Dear Friends and Neighbors, 

We’ve seen gun violence spike across Multnomah County over the past year, with the number of shootings nearly doubling compared to previous years, and 48 individuals killed this year alone. This sharp increase in violence is devastating the lives of our neighbors and the families of those lost. For those of you who are frequent readers of this newsletter, you know this crisis is very important to me.

As a result of this increase our investigatory and prosecutorial resources are also stretched thin and quickly approaching a breaking point. The Multnomah County District Attorney’s (DA) office has prosecuted 285 firearm-related cases this year, nearly doubling last year’s 152 cases, and dwarfing 2019’s 51 cases. This surge is resulting in fewer resources for investigating and prosecuting other serious crimes. 

Today, the Multnomah County board took action to approve funding for the hiring of 4 deputy district attorneys and 2 investigators to prosecute those suspected of gun crimes and other serious offenses. These additional resources will help ensure that we take those who are found guilty off our streets. This will slow the retaliatory shootings and other violent crimes we have witnessed. We know from ballistic evidence, that many guns are used in multiple crimes, and tracking down those weapons and prosecuting those who used them can significantly curtail gun violence.  

This increase in shootings is taking place in nearly every part of Multnomah County, but are concentrated in areas that have also experienced displacement and disinvestment. Last week I joined the City of Portland’s Office of Violence Prevention to tour several recent sites of shootings, including Old Town, Dawson Park, and Woodlawn Park. I was heartbroken to learn the stories of those killed, and the impact their deaths had on their parents, children, coworkers, and friends. Every single one of these tragic incidents can cause ripples that spread across our community - including retaliation that furthers the cycle of violence.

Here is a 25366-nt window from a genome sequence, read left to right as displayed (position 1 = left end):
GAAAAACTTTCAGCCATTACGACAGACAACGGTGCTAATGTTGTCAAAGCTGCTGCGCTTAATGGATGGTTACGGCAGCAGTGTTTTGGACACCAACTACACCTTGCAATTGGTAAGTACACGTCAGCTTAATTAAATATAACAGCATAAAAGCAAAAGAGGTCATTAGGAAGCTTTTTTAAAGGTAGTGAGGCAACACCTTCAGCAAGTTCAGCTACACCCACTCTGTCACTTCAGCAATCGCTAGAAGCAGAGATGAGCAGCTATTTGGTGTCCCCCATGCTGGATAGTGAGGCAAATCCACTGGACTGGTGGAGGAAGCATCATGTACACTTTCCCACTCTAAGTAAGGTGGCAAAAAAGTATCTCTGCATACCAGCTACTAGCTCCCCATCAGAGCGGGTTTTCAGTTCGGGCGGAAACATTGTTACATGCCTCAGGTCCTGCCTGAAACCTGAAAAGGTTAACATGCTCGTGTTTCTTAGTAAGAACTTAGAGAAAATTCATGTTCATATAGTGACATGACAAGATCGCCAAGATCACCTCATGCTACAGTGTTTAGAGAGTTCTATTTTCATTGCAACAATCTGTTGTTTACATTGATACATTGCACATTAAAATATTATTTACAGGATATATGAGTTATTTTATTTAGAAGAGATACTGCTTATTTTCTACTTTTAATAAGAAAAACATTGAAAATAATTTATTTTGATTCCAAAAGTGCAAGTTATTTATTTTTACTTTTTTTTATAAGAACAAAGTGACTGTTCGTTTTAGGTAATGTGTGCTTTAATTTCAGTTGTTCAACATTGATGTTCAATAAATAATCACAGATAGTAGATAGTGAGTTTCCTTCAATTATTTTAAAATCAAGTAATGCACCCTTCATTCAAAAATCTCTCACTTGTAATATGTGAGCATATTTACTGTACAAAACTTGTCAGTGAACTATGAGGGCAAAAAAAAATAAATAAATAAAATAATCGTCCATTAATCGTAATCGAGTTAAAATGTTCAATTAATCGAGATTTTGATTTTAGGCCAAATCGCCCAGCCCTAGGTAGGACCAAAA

Alongside us on our tour was a staff member from POIC who works daily to prevent acts of violence by establishing bonds of trust and support for young people at risk of gun violence. He talked about his work mentoring young people who may not have any other positive influences in their lives, and the heartbreak he feels when he visits the site of a shooting and has to help families grapple with unimaginable loss. 

Programs like his are the key to ending these cycles of violence, which is why I fought for budget investments this year that will increase our community’s capacity to provide these vital services. 

As an east Portland resident, my family and I are acutely aware of the toll this violence takes on our neighborhoods. Family events at my house have been interrupted by the sound of gunshots, and shootings become a constant source of tension and stress. 

Recently, I was touring Gateway Discovery Park, one of my favorite neighborhood parks and talking with Cody Goldberg, the founder of Harper’s Playground, a local nonprofit that designs and constructs playgrounds that are accessible to children and families with disabilities. This park is a magnificent communal space, where families should feel safe to come together, but in recent months it has become a site of frequent shootings, including one recent mass shooting that left four shot and one dead.